The newest variant has been cloaked in a veil of secrecy for the last two years, but rumors and occasional photos taken at military demos and trade events have leaked information about its existence to the public. Some pieces of information have been based on visual interpretations, while other bits are founded on inaccurate suppositions. What follows are the facts directly from Barrett.

"We knew there would be things that we'd learn," says Chris Barrett. "The [M107]A1 was already being talked about when we came up with the M107. There was language in the contract that allowed for enhancements. No one would ever get a gun if you had to design something perfect. Here we are, a couple years down the pike."

The M107A1 carries new features developed from feedback given directly by troops using a Barrett in the War on Terror. The most obvious difference when comparing the M107A1 to its predecessors is with the M107A1's earth-color finish. But not a lot of Barretts have actually left the Murfreesboro, Tennessee, facility with anything other than a Parkerized finish. Exceptions do occur. Within the last two years a number of M107s were delivered to the U.S. Coast Guard with a maritime gray finish that resists corrosion in a saltwater environment, for example. Since its use in Operation Desert Storm, troops heading to the desert had to apply their own camouflage that would often chip or flake off with use. This is no longer a problem with the M107A1. The flat dark earth color is a physical vapor deposition to the surface that is extremely hard and helps make the rifle less dependant on lubricant. "Everything runs better with a little oil, but the M107A1 features a new finish that offers a high lubricity on all the sliding parts." Anything that can wear or rub will get high-lubricity plating or something better than Parkerizing.  Barrett indicates, "Parkerizing is on the way out now that better stuff is out there. For some of the aluminum parts, Barrett will continue to use KG Guncoat. For the purpose of what the coating is supposed to do, it's not going to be black."


Rail space abounds, but weight limits place a premium on its usage. Even with the rails, there are still plenty of ports for a hot barrel to vent.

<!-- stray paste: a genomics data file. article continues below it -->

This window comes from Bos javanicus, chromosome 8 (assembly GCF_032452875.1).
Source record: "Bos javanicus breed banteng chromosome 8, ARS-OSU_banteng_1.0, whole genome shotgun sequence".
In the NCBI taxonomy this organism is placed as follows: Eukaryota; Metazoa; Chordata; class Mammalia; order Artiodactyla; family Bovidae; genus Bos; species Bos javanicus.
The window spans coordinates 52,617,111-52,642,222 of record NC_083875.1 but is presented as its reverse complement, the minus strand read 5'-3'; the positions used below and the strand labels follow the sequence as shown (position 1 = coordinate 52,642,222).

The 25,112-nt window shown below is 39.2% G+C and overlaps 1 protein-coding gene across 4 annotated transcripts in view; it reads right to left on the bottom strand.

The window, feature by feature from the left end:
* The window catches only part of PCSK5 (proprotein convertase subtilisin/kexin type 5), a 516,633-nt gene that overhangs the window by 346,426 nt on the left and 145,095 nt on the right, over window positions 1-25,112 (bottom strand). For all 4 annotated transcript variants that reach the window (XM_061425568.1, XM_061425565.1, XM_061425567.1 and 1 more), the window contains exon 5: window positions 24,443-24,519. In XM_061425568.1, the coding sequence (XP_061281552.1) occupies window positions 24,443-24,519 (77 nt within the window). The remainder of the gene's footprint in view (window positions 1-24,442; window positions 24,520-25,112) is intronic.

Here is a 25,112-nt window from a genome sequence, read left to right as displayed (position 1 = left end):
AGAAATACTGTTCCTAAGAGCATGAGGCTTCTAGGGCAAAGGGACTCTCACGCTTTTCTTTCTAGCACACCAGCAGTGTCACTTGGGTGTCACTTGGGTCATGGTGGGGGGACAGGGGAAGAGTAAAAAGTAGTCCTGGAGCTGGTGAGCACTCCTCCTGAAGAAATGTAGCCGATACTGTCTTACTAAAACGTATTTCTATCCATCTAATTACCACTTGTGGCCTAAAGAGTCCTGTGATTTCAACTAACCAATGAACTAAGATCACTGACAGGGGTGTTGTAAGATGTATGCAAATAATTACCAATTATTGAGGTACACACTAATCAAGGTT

"Weight is addressed in several places," says Barrett. "The upper receiver is made from a thinner-gauge steel that matches the lower's. We did extensive testing and found no appreciable degradation to safe functioning or reliability."

Saving weight on the M107A1 is largely achieved in how materials are utilized. Titanium is now used in place of steel for many components including the barrel key, bipod leg, bipod yoke mounts, carry handle assembly and the monopod strut screw. The foot of the monopod and feet of the bipod legs are now polymer. The rear grip at the back of the stock used to have a fabricated sheetmetal strut, but now that whole rear grip has become one piece of aluminum. A rugged cheek piece is cut from a lightweight polymer, and the scope rail and new side/lower accessory rails are now machined from aluminum rather than steel. But weight savings doesn't stop with the rifle. Even the M107A1's tan-colored Pelican case is five pounds lighter than before.


Barrett-M107A1-.50-BMG-sightThose intimately familiar with the Model 82A1 series and M107 will notice a new aluminum buffer with aluminum buffer housing that replaces the original urethane buffer for improved reliability, particularly when suppressed. "You can't just slap a suppressor on our gun," says Barrett. "The buffer came about to increase reliability, ensure longer life, offer resistance to wear and more accurately control buffer compression to accommodate different bolt speeds."

For years, civilian owners and special operation units utilizing the Model 82A1 have explored what it would take to bring suppression to the roaring .50. Virtually any rifle or pistol made for the U.S. government these days has to be considerate of its possible use with a suppressor. However, a lot of what makes a semiautomatic rifle accurate and reliable centers around the timing of moving parts. By simply removing the arrowhead and attaching a suppressor, felt recoil is dramatically increased and a change occurs to the delicate timing that makes the rifle so reliable. Continued operation without a Barrett-designed muzzlebrake actually causes the rifle to beat itself up, damaging critical components.

Chris Barrett warns, "There are other companies making muzzlebrakes for the Model 82A1 and M107, but users shouldn't shoot them unless Barrett has tuned it. I have actually shot one of the other designs, and it will tear up the gun. We were forced to go our own way because we had to duplicate the effectiveness that's paramount to functioning."